“In wildness is the preservation of the world,” wrote Henry David Thoreau in Walden in 1854. Now, in this photo essay, journalist and photographer Steven Higgs considers Thoreau’s declaration vis à vis the Deam Wilderness Area in the Hoosier National Forest, especially in light of proposed legislation that would double the Deam’s size. Click here for a Deep Dive into “the Hoosier.”
Legislation recently introduced by Sen. Mike Braun would add 15,300 acres to the Charles C. Deam Wilderness Area’s 12,953 acres, making places like Nebo Ridge, Browning Mountain, Bad Hollow, and Panther Creek off-limits to logging. The bill would also create the 29,000-acre Benjamin Harrison National Recreation Area, Indiana’s only national recreation area. Click here for details about the bill.
“Lake Monroe is a reservoir, and all reservoirs eventually fill up,” says Michelle Cohen, executive director of Lake Monroe Water Fund. But, she adds, those who rely on the lake for drinking water, recreation, and other uses have the power to extend its life as long as possible. Writer Michael G. Glab takes a deep dive into the health of Lake Monroe. Click here for his report for Deep Dive: WFHB & Limestone Post Investigate.
Since 2012, the Indiana Division of Forestry has increased logging of state forests by 400 percent, says Anne Laker of the Indiana Forest Alliance. In this guest column, Laker talks about the dangers facing our publicly owned forests and an Indiana Senate bill that could protect them. She also previews the upcoming Wild & Scenic Film Festival in Bloomington. Click here to read the full story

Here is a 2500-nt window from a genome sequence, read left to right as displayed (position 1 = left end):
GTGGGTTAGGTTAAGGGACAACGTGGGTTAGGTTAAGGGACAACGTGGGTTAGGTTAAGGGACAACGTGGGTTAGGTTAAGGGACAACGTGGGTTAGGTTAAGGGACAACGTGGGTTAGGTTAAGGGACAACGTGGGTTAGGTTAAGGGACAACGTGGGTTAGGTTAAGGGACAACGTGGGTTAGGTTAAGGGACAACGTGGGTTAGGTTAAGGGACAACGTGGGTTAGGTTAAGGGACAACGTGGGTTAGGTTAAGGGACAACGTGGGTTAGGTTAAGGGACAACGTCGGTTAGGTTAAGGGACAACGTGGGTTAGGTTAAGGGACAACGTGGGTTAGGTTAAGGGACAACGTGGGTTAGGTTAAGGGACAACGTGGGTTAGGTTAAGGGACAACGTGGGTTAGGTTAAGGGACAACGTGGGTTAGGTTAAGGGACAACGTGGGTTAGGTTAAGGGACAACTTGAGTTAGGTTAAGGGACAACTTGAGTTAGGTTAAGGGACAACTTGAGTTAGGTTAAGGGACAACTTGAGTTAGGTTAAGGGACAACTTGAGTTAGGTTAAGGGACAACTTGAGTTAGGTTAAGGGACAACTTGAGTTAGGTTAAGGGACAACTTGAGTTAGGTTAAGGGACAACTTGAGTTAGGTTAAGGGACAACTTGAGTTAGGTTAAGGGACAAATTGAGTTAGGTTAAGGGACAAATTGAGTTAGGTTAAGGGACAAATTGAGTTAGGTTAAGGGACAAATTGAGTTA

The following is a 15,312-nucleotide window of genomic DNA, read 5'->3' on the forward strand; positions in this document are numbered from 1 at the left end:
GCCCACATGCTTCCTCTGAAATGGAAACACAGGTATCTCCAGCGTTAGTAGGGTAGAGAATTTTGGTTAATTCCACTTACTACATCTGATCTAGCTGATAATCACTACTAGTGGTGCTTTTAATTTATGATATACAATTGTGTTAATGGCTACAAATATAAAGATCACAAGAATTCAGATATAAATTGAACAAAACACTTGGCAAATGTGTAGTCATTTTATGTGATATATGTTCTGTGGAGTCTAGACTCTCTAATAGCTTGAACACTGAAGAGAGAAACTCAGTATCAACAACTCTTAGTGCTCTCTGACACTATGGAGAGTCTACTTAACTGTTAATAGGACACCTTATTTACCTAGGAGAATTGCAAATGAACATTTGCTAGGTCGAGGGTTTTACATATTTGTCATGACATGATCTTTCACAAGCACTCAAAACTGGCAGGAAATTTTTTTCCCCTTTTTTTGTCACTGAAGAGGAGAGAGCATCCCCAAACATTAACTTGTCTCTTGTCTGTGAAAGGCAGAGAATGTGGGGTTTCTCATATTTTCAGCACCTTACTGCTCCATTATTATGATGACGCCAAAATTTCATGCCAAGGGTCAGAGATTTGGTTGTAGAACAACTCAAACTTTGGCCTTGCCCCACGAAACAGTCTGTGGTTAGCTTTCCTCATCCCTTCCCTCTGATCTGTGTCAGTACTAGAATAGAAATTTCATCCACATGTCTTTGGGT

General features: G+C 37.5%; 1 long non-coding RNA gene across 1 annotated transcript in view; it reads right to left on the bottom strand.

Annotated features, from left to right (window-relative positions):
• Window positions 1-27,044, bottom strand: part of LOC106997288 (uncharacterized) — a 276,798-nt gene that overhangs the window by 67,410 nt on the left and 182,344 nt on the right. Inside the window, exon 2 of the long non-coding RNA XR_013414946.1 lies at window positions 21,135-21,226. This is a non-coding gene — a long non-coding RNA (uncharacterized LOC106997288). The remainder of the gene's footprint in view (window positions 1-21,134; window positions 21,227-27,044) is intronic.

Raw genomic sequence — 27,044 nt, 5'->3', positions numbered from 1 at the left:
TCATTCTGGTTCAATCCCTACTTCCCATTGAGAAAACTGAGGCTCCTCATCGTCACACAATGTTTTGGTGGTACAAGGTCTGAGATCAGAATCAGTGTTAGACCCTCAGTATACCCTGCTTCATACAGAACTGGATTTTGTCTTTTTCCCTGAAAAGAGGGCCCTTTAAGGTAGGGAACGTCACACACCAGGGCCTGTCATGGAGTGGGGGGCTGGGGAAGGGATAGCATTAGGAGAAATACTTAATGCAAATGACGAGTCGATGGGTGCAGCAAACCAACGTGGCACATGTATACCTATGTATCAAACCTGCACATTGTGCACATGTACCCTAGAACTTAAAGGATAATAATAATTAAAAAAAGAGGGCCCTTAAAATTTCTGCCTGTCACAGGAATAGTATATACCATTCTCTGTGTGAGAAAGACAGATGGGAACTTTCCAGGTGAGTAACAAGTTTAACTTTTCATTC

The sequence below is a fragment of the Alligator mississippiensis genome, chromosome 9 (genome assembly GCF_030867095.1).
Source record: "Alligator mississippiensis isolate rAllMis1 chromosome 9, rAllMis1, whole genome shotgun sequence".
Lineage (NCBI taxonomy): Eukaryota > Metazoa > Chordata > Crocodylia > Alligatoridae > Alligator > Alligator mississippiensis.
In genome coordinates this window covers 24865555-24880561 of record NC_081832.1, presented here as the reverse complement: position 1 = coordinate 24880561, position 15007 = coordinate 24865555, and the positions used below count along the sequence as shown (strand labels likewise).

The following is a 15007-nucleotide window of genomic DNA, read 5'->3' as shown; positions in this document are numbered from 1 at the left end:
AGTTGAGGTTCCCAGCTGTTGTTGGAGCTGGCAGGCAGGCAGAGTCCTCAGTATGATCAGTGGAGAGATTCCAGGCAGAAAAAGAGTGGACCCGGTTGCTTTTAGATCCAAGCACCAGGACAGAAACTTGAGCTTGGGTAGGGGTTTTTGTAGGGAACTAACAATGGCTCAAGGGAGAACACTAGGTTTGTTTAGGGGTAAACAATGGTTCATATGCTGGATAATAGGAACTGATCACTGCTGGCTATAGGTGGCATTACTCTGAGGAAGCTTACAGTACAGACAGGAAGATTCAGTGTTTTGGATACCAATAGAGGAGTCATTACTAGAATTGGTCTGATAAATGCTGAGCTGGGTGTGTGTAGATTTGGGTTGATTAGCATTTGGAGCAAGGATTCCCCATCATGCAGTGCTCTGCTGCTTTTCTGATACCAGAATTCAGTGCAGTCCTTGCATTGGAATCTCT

Several diverse groups have mobilized in recent months to oppose logging in Yellowwood State Forest. The resistance comes to a head this week, as forest advocates, including hundreds of scientists, are asking Gov. Eric Holcomb to call off the plan to cut down trees in Yellowwood’s backcountry and old-growth forest areas. Click here for the full story and how to get involved.
Matt Flaherty has traveled the Tecumseh Trail by hiking and camping on it with friends in late summer, running the marathon course in October, and running all 42 miles on one winter’s day. The last trip, though, ended when they reached the southern trailhead and found it had been destroyed by logging trucks. Click here to read the full story.